Here's the relevant part of that exchange:
From Michael: 
Bob, Walter, 
This seems reasonable. What is your resting HR?

"Indeed, faster resting heart rates are associated with shorter life expectancies and are considered a strong independent risk factor for heart disease and heart failure."

My response 1:

I find these studies pretty useless. Have you ever seen how doctors collect this data?

But ignoring that for a minute.

Wouldn't it be more interesting to learn what causes some people with fast hear rates to not fall ill like the norm? 

My response 2:

What if the interesting information is in those who have healthy lives with fast heart rates, meaning heart rates alone can not be the cause [or may not be the cause at all just a corrolary factor]?

Suppose there is a primary driver behind high blood pressure that causes both the ill health in most and the high blood pressure.

The study presented needs to answer these questions to be taken seriously.

Consider this example: Suppose there is a very high correlation between a certain special type of cotton paper and price inflation.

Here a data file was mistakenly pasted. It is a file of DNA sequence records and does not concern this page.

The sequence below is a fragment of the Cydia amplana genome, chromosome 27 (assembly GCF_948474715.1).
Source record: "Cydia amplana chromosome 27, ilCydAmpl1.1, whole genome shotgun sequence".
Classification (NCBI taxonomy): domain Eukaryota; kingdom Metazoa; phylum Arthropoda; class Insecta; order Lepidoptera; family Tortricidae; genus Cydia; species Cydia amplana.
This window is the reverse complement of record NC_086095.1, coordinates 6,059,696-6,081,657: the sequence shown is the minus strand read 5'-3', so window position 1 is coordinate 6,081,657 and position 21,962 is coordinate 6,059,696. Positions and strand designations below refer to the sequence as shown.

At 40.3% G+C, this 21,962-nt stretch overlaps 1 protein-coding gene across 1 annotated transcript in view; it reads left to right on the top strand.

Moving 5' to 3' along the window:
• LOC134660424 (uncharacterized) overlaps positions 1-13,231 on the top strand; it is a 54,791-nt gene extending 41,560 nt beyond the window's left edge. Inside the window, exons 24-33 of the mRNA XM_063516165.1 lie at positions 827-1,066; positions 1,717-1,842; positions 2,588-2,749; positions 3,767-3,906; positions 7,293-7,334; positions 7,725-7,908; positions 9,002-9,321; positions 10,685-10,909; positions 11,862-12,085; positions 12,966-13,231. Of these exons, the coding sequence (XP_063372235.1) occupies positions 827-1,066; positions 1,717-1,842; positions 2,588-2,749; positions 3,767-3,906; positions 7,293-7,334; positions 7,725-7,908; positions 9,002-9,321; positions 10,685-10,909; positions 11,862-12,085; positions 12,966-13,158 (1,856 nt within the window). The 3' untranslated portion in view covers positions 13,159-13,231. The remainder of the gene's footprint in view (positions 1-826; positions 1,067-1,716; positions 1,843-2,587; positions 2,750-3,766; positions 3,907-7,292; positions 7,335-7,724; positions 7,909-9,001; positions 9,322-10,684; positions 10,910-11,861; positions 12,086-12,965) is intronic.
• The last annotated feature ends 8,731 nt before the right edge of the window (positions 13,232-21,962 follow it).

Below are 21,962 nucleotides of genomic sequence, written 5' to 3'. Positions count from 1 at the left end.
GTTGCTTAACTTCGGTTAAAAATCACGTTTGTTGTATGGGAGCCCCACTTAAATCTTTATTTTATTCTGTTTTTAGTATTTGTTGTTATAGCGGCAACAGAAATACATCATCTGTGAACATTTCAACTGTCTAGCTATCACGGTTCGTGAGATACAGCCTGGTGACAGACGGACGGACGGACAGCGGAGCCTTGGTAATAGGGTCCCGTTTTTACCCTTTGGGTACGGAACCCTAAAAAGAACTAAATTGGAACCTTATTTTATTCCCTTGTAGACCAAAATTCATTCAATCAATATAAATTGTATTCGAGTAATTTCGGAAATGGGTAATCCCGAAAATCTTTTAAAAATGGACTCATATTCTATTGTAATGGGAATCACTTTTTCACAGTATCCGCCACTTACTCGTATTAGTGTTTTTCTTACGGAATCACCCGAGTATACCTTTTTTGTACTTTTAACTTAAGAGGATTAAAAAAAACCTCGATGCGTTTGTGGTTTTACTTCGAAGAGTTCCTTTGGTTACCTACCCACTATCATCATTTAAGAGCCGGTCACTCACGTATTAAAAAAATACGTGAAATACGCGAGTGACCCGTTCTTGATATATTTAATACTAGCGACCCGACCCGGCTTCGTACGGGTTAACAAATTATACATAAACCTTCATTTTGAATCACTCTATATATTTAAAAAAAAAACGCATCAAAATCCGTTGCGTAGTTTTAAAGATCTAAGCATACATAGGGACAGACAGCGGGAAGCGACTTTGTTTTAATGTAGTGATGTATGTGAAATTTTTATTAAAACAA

And say this is so because the Treasury uses this paper to print money so there would be a high correlation between this special cotton paper and price inflation?

Would you be an advocate of banning the creation of more of this cotton paper to stop price inflation because of the high correlation?
My point is what every first-year statistics student should be taught: Correlation does not mean causation.

Back to IQ. I have a preliminary theory that there is a driver that causes IQ (and often success), that is, IQ is simply a corollary factor riding along for the drive.

I emphasise this is just preliminary thinking on my part and I plan to do more study on it but here is my thinking at present.

From my email exchange with Michael:
If a kid in the hood is forced for survival reasons to have high time preference, he will probably score low on a g factor test. While a kid with the same initial brain composition forced to study complex problems with a family that is low time preference will score very well. 
You see, I believe that one big problem with g factor tests is that there is a hidden assumption that the g factor is at the core of intelligence and that it can't be changed for a  group but I think there is a very strong case that g factor is very much influenced by exposure to government brutality or government services--which distorts fundamental time preferences.